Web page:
32 Maidenhead Rural North Branch of British Red Cross Society Mrs Carpendale, Pinkneys Green

33 Hungerford Sailors and Soldiers Xmas Parcel Fund E C Townshend, Willows Close, Hungerford

34 Finchampstead Hospital Supply Depot Miss L M Hopkinson, Wyse Hill, Finchampstead

35 Bourton War Hospital Supply Depot Mrs W H Ames, Church Farm House, Bourton

36 Hungerford District of Berkshire Branch of British Red Cross Society A S Gladstone, JP, Wallingtons, Hungerford

37 The VAD Red Cross Hospital, Hungerford A S Gladstone, JP, Wallingtons, Hungerford

38 The VAD Red Cross Hospital, Barton Court, Kintbury A S Gladstone, JP, Wallingtons, Hungerford

39 Twyford and Ruscombe War Committee Rev. R W H Acworth, Twyford Vicarage

40 Sonning and Woodley Surgical Requisites Association Mrs C Christie Miller, The Deanery, Sonning

41 Mortimer VAD Hospital Miss F M Wyld, Highbury, Mortimer

42 Waltham St Lawrence Prisoners of War Fund Claude M Warren, Old School House, Shurlock Row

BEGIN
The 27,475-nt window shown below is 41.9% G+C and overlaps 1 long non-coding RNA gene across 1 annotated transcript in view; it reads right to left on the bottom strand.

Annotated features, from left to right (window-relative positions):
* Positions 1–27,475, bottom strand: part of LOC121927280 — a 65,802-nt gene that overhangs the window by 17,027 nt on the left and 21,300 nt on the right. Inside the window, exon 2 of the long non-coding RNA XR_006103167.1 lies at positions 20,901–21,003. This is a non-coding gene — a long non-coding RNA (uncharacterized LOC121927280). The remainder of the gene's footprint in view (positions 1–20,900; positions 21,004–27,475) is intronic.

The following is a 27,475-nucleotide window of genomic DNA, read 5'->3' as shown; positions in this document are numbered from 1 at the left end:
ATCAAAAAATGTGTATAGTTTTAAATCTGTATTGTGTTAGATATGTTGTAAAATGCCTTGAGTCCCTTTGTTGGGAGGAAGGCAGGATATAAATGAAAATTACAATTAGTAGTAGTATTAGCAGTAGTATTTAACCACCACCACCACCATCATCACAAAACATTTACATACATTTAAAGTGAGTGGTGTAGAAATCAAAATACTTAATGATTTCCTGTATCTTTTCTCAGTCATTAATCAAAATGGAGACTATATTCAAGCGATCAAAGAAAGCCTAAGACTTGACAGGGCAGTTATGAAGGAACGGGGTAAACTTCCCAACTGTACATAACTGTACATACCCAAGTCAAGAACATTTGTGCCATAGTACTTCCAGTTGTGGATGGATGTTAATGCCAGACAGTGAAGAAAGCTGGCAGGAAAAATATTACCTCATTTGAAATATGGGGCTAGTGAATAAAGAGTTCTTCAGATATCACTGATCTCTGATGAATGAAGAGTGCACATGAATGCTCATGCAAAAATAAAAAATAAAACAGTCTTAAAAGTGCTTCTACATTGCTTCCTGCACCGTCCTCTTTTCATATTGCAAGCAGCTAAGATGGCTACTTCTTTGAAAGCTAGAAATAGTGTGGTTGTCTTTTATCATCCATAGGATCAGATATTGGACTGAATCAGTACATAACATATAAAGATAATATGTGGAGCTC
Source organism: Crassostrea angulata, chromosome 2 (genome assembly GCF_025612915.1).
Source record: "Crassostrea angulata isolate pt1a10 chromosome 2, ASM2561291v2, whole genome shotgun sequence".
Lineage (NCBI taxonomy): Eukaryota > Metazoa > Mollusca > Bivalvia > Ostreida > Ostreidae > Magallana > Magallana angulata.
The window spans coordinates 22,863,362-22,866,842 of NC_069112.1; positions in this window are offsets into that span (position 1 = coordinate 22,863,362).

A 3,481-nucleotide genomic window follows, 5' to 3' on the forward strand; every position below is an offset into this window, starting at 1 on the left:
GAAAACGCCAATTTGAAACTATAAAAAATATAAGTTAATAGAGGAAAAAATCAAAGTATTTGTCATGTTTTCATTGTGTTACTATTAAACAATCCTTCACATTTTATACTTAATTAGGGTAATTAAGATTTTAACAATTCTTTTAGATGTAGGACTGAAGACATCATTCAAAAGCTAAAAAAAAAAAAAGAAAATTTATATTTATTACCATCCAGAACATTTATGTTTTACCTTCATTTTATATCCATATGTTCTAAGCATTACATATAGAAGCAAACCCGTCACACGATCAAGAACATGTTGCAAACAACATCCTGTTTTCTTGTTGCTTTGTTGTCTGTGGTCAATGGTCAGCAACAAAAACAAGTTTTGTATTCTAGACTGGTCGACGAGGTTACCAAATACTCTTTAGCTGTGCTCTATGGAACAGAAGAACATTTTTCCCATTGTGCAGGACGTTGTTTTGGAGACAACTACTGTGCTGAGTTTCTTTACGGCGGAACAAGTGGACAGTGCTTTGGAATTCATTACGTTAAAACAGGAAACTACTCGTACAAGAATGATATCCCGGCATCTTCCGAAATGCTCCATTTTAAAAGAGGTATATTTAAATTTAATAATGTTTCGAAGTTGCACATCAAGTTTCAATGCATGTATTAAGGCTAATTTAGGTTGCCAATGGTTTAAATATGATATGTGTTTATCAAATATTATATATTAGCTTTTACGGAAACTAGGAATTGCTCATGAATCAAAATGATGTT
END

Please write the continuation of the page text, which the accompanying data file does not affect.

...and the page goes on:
43 Wokingham South Rural District of Berkshire Branch of British Red Cross Society Mrs A M Western, The Coppice, Finchamapstead

44 Registered in error – subsequently cancelled

45 Ascot Military Hospital Miss Nora Collie, Ascot Military Hospital

46 Wantage District of Berkshire Branch of British Red Cross Society Miss Gertrude Elliott, Ginge Manor, Wantage

47 Binfield Popeswood Auxiliary Hospital Henry E A Wiggett, White Lodge, Binfield

48 Spencers Wood Local Red Cross Fund Rev. F T Lewarne, Spencers Wood, Reading

49 Faringdon District of Berkshire Branch of British Red Cross Society Henry Procter, Gravel Walk, Faringdon

EXEMPTION CERTIFICATES (to 7 January, 1917, only)

2 Burghfield Sailors and Soldiers Xmas Parcel Fund H G Willink, JP, Hillfields, Burghfield

3 East Challow Xmas Presents Concert Fund Miss E B Vince, Manor Farm, East Challow

4 Kintbury Xmas Presents Fund Mrs Alice G Mahon, Barton Holt, Kintbury

Report of War Charities Sub-committee of BCC, 20 January 1917 C/CL/C1/1/20)

Should PoWs repair the roads?

Berkshire County Council’s Highways and Bridges Committee told the councillors of the impact of the war on the county’s roads.

Report of Highways and Bridges Committee, 6 January 1917

ESTIMATES, 1917-1918